Putting lights over houses or Christmas trees is one of the most-awaited family gathering events for some. Unfortunately, in 2013, more than 65 000 Irish households were spending Christmas Eve in the dark, hurricane Maria, the largest blackout in the US history, left 3.5 million inhabitants without power for 36 days. Scientists conclude that power outages are expected to become even more frequent in the future. Why this happens and how to keep the lights on during the festive season?
A recent study by the University of Lincoln indicates that the number of power outages worldwide has increased tremendously in the past decades. According to the study, blackout situations lead to annual losses of up to $180 billion in the US alone. There are a number of reasons to explain the ever-increasing power outage cases, one of which is the exponential increase in household electricity usage – 13 times in the recent 60 years in the US. Use of electricity to power vehicles, condition or heat air has made electrical power fuel for modern society’s existence. Consequently, breaches of continuous electricity supply are more and more frequent not by a chance – households need more electricity, however, resources are highly constrained.
Although disequilibrium of electrical energy demand-supply is reasonable, the most common cause of outages is the force majeure type of situations. The Edison Electric Institute states that 70% of power outages in the U.S. alone are weather-related. According to the study, power outages are 2.25 times more frequent and longer in winter. High winds, lightening coupled with snow or ice are the most dangerous and common during the Christmas season across the Northern parts of the globe. In the summertime, heavy rain, flooding or wildfire emergencies are the main culprits for blackouts. Natural disasters put threat on power girds – overturn nearby trees or building constructions.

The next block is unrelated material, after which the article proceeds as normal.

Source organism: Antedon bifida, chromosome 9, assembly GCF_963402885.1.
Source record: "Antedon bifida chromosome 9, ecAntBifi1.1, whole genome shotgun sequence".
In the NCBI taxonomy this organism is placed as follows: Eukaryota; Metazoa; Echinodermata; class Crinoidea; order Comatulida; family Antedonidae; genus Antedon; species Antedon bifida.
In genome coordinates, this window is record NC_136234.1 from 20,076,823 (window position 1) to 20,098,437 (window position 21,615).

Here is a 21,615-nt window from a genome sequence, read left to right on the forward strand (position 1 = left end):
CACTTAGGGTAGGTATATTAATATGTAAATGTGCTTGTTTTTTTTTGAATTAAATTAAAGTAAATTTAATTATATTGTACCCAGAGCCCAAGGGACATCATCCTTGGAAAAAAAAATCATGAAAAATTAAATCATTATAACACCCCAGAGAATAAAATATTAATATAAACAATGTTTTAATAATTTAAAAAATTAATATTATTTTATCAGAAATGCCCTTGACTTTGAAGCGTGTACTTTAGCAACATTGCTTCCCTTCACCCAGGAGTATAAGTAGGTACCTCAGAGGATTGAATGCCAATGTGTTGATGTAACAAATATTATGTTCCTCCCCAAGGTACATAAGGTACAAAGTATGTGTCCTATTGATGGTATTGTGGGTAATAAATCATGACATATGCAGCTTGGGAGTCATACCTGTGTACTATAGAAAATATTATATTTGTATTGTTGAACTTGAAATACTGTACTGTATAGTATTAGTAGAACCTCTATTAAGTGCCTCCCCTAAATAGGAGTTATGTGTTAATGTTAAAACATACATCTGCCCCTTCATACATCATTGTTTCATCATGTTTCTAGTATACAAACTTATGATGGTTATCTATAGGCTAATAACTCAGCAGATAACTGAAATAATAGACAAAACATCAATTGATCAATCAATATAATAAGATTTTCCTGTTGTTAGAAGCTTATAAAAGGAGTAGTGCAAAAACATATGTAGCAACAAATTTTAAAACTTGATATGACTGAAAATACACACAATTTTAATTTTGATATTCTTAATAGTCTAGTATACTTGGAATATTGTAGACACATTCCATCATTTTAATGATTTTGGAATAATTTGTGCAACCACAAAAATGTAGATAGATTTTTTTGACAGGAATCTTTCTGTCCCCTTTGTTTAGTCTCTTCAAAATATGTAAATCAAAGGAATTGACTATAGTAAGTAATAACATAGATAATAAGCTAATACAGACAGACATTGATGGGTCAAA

“Current vegetation management solutions and LiDAR technology allow us detecting dangerous trees and other types of vegetation which apparently cause power outages. Our latest power grid inspection in Lithuania revealed over 10 dangerous trees and more than 7500 sq. m of dangerous vegetation per kilometer. During the inspection in Romania, we’ve discovered 44 dangerous trees per kilometer. Based on precise analysis conducted by companies like Laserpas, electricity providers can easily establish vegetation clearance plans which eliminate 80% of the blackout risk,” comments Mantas Vaskela, CEO of Laserpas.
Finally, ageing of power line constructions is also blamed for temporary electricity shutdowns. Paradoxically, ageing infrastructures are indicated in highly electricity reliant countries such as the US or India, for example. Excluding whether-related blackouts, US electric grid loses power 285% more often than in 1984. This tremendous increase is caused by power overloads, unstable constructions and various breaches of the power lines. Mantas Vaskela explains that cutting-edge technologies which Laserpas, for instance, employs allows detecting ageing grid’s consequences and repair the power lines, as well as take preventative actions.
To conclude, either its increased electricity demand, severe storm, dangerous vegetation or cracked cable line, the physical, moral and financial threats of losing power are daunting. Fortunately, it is possible to ensure minimal impact on power network while conducting the precise inspection, taking precautions and... consequently, keeping the Christmas lights on during the festive season!